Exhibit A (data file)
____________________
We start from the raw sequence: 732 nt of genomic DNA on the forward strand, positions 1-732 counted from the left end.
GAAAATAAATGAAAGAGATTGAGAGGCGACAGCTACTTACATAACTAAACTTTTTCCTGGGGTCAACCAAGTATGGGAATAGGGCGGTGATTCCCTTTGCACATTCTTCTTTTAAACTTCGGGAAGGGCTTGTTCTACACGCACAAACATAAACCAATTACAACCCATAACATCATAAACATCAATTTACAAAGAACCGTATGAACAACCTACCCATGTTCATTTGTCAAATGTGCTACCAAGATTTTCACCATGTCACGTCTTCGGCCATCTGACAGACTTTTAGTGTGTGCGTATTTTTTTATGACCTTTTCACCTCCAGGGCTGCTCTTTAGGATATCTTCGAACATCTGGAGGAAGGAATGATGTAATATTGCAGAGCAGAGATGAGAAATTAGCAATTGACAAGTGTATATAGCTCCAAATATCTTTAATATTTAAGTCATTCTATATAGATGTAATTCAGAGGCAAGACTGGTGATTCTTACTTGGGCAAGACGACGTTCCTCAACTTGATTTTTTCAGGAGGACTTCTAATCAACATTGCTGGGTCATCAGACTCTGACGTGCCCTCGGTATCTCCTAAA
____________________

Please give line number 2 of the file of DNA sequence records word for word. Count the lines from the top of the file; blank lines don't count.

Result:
GAAAATAAATGAAAGAGATTGAGAGGCGACAGCTACTTACATAACTAAACTTTTTCCTGGGGTCAACCAAGTATGGGAATAGGGCGGTGATTCCCTTTGCACATTCTTCTTTTAAACTTCGGGAAGGGCTTGTTCTACACGCACAAACATAAACCAATTACAACCCATAACATCATAAACATCAATTTACAAAGAACCGTATGAACAACCTACCCATGTTCATTTGTCAAATGTGCTACCAAGATTTTCACCATGTCACGTCTTCGGCCATCTGACAGACTTTTAGTGTGTGCGTATTTTTTTATGACCTTTTCACCTCCAGGGCTGCTCTTTAGGATATCTTCGAACATCTGGAGGAAGGAATGATGTAATATTGCAGAGCAGAGATGAGAAATTAGCAATTGACAAGTGTATATAGCTCCAAATATCTTTAATATTTAAGTCATTCTATATAGATGTAATTCAGAGGCAAGACTGGTGATTCTTACTTGGGCAAGACGACGTTCCTCAACTTGATTTTTTCAGGAGGACTTCTAATCAACATTGCTGGGTCATCAGACTCTGACGTGCCCTCGGTATCTCCTAAA